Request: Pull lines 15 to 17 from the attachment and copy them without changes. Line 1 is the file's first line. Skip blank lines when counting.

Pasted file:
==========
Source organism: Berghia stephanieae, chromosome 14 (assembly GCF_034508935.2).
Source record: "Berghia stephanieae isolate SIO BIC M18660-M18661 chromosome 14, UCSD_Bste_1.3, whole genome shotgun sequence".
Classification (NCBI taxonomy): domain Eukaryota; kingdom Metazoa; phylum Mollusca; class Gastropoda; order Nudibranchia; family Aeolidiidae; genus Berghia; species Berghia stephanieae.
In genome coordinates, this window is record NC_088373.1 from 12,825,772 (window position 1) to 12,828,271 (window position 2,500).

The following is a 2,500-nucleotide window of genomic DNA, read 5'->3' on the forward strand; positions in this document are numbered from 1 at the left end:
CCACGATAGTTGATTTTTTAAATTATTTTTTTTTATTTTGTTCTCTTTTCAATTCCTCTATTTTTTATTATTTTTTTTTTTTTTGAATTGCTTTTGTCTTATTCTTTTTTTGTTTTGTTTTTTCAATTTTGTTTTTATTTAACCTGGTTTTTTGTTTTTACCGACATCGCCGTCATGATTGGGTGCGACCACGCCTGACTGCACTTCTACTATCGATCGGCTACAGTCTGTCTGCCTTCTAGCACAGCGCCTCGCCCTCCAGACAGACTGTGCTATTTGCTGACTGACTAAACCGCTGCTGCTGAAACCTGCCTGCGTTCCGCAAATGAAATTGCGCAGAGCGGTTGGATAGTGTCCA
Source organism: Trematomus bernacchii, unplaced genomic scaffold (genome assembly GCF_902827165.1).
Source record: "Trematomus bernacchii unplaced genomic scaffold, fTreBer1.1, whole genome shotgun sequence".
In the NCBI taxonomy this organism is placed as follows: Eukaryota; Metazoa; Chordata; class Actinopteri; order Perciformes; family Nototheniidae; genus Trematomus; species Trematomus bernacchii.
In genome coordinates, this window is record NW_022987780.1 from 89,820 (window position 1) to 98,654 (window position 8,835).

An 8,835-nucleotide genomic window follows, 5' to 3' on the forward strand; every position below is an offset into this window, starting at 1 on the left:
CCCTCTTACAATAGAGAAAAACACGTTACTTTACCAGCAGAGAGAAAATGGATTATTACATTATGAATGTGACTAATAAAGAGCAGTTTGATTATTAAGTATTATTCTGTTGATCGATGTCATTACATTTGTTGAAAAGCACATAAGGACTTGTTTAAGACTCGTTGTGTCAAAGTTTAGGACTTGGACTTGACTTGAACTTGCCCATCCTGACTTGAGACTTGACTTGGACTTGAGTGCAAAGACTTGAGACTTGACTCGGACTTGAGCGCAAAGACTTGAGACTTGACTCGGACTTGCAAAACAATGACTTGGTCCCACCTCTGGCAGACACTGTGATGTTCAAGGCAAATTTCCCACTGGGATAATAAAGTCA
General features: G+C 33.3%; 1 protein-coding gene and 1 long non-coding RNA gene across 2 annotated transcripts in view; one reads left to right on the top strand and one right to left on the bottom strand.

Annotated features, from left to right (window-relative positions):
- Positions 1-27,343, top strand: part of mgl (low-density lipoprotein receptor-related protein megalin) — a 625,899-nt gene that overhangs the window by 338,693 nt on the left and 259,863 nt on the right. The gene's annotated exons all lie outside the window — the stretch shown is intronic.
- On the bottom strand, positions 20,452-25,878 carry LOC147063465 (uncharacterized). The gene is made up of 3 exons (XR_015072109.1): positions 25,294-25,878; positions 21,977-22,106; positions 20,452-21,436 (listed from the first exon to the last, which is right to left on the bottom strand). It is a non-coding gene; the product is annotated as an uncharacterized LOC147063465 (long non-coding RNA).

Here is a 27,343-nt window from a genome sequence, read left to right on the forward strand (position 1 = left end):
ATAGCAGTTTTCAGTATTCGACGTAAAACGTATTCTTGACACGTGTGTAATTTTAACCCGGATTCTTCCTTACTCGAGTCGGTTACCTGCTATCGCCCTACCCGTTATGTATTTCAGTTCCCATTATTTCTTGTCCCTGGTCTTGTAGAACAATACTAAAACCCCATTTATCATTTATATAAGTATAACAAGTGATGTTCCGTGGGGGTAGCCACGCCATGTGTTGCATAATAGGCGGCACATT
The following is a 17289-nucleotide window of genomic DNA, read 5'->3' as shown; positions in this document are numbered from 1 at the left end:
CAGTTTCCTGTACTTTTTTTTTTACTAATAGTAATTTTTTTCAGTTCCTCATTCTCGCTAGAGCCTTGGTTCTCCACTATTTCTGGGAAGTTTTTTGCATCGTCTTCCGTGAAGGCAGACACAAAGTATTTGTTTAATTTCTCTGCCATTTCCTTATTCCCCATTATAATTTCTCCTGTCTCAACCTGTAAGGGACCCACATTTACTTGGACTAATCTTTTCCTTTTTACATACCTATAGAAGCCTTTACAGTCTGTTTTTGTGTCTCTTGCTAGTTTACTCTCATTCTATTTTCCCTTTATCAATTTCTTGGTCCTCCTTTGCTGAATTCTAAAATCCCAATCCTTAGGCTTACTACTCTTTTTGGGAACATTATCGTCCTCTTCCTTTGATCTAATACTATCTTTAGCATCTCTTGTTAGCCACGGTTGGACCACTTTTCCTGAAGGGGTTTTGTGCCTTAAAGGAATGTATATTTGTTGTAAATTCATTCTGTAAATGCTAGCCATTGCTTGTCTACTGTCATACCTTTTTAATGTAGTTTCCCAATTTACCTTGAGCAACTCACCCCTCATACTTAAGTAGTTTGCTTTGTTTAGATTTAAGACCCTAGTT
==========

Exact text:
- Positions 1-27,343, top strand: part of mgl (low-density lipoprotein receptor-related protein megalin) — a 625,899-nt gene that overhangs the window by 338,693 nt on the left and 259,863 nt on the right. The gene's annotated exons all lie outside the window — the stretch shown is intronic.
- On the bottom strand, positions 20,452-25,878 carry LOC147063465 (uncharacterized). The gene is made up of 3 exons (XR_015072109.1): positions 25,294-25,878; positions 21,977-22,106; positions 20,452-21,436 (listed from the first exon to the last, which is right to left on the bottom strand). It is a non-coding gene; the product is annotated as an uncharacterized LOC147063465 (long non-coding RNA).

Here is a 27,343-nt window from a genome sequence, read left to right on the forward strand (position 1 = left end):